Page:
In London on July 1, 2011 President Paul Kagame received the Humanitarian award from The Chello Foundation for his work in the areas of children’s education and healthcare and the promotion of women’s rights. Former Prime Minister Tony Blair’s introduction of President Kagame came via video where he praised the Rwandan President in the above listed areas as well as his leadership of Rwanda. President Kagame then spoke for just over fourteen minutes thanking The Chello Foundation, Tony Blair and the ongoing support that the UK provides to Rwanda. The Rwandan President emphasized
“meaningful and productive relationship over many years.” Attenders at the event looked on with admiration, smiles and nods as President Kagame spoke of the progress Rwanda has made in the areas of children’s education, HPV vaccine for girls and sanitary supplies so they do not have to miss school.
While President Kagame receives this prestigious award many are left wondering why his record on humanitarian abuses continues to be ignored by the former UK Prime Minister and the international community as widespread reports continue to circulate regarding President Kagame and the RPF as they systematically create chaos and destabilization within Rwanda and the DRC.
This journalist uncovered a letter addressed to former Prime Minister, Tony Blair from Oppositional Rwandan Leaders requesting peace talks with him regarding his relationship with Rwanda. These leaders asked Mr. Blair to withdraw his support until peace can be established as well as a cease in humanitarian rights abuses. As of this publication confirmation has been established regarding the former Prime Ministers receipt of this letter.
The letter in its entirety has been published below in its original format with no editing by this writer.
Confidential letter to The Hon. Tony Blair
January 7, 2011.
Hon. Tony Blair
Africa Governance Initiative
Re: Political Situation in Rwanda
An article entitled “‘Tony Blair defends support for Rwandan leader Paul Kagame” that
was published in the December 31, 2010 edition of the Guardian newspaper highlighted
your support for President Kagame and your unequivocal endorsement of his stewardship
of the post—genocide Rwanda state. The article reports that you consider President
Kagame to be a visionary leader, and that allowance ought to be made for the Rwanda
Government’s record on governance and human rights issues on account of the country’s
recent experience of genocide. The article also states that you regard the use of charges
of crimes of ‘divisionism’ and ‘genocide ideology’ to silence critics of the Rwanda
government as legitimate; and, that you share President Kagame’s view that economic
development should take a priority ove1· democracy and respect for human rights and that
you consider Rwanda’s military intervention in the Democratic Republic of Congo
during the 1990s and early 2000s, that has caused immense human suffering and loss of
more than 5 million lives, as justified. We note with deep regret that the article also
reports that you would appear to discount the gravity of the allegations of violations of
international humanitarian law established by the Report of the Mapping Exercise
documenting the violations of human rights and international humanitarian law
committed within the territory of the Democratic Republic of the Congo between March
1993 and June 2003.
The writers of this letter represent Rwandan political and civil society organizations that
have long had concerns about the policies of the United Kingdom government in relation
to Rwanda and your Excellency’s support for President Kagame’s policies. We
acknowledge that you are entitled to your personal opinion on the situation in Rwanda.
We do not in any way seek to question your good faith or noble intentions in the work
that you do to support Rwanda. We also appreciate the very significant humanitarian and
development assistance that the United Kingdom has provided to Rwanda since 1994.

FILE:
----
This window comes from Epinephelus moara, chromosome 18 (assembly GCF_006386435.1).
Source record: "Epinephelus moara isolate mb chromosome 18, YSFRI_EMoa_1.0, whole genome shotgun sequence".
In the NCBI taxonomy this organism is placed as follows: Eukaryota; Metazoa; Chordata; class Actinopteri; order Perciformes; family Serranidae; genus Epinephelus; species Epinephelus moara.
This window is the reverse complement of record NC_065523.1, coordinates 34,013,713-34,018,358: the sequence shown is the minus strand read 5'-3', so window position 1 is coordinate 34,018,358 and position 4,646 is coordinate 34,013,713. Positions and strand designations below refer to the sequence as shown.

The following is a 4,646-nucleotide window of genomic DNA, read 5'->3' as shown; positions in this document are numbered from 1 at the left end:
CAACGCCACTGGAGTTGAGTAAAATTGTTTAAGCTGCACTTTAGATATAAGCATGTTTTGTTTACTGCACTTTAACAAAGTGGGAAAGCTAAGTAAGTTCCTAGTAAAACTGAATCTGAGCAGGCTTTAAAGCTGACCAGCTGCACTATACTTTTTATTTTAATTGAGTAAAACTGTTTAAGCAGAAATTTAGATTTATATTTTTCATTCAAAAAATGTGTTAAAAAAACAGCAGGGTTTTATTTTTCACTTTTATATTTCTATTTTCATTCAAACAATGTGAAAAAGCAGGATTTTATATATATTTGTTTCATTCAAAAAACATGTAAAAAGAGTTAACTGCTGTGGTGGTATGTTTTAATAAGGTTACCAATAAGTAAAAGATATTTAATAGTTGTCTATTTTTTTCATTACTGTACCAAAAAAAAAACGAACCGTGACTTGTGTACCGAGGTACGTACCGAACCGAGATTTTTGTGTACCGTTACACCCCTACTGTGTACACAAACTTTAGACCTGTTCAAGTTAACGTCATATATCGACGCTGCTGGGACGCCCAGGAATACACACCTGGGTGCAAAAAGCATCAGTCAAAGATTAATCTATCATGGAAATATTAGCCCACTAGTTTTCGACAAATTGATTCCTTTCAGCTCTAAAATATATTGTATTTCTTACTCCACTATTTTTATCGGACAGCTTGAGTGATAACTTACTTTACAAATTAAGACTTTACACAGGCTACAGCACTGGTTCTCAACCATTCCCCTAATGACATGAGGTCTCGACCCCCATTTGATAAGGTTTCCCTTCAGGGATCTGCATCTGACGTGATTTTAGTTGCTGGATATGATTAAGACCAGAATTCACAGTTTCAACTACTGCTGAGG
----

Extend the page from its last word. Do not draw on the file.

Nevertheless, we find ourselves compelled to address this letter to you in order to bring to
your attention the views of our respective organizations and members as well as many
other Rwandans on the situation in Rwanda. We seek, in particular, to communicate our
concerns over the damaging impact of your Excellency’s public pronouncements and
unqualified support for President Kagame’s leadership and conduct.
Rwanda is a one party regime governed by one man who controls all organs of the state.
President Kagame does not allow opposition parties to be registered, let alone operate
freely. Media outlets that are critical of the government are either shut down by the
government or forced to close operations as a result of attacks against their journalists.
Civil society organizations independent of the government operate under draconian
restrictions that make the exercise of their role as watchdogs over government all but
impossible. The people of Rwanda have no liberty to discuss, let alone decide, how they
should be governed. The political system marginalizes the majority of the population
from political participation.
President Kagame maintains his grip on power by severe repression, including arbitrary
arrests and detention, enforced disappearances, and extrajudicial executions of political
opponents of the regime. Institutions of the state continue to subject real and imagined
critics of the government to a wide range of human rights violations, including arbitrary
arrests and detentions, involuntary disappearances and extrajudicial killings. President
Kagame does not respect the sanctity of human life. Over the course of the last several
months, several members of opposition parties, civil society groups, independent media
outlets and individuals suspected of being opponents of the regime have been hunted
down, arrested, tortured, imprisoned or killed. Agencies of the Rwandan state have made
multiple attempts to kill opposition leaders such as Col. Patrick Karegeya and Gen.
Kayumba Nyarnwasa. Victims of state sponsored terror who have lost their lives over the
recent past include Andre Rwisereka (Vice President: of the Democratic Green Party of
Rwanda), Jean—Leonard Rugambage (deputy editor of the Umuvugizi newspaper) and
John Rutayisire. As we write, many members and leaders of opposition parties (including
Hon. Charles Ntakirutinka of Ubuyanja Party; Bernard Ntaganda, President of the Social
lmberakuri Party; Victoire lngabire, President of the FDU-Inkingi party and Deo
Mushyayidi of the PDP Imanzi Party) remain in detention, as do some innocent relatives
of opposition leaders. The climate of repression that prevails in Rwanda has made it
impossible for tens of thousands of refugees who remain in exile after the events of 1994
to return to Rwanda. Indeed, the human rights situation in the country continues to force
Rwandese from all levels of society to take the road to exile.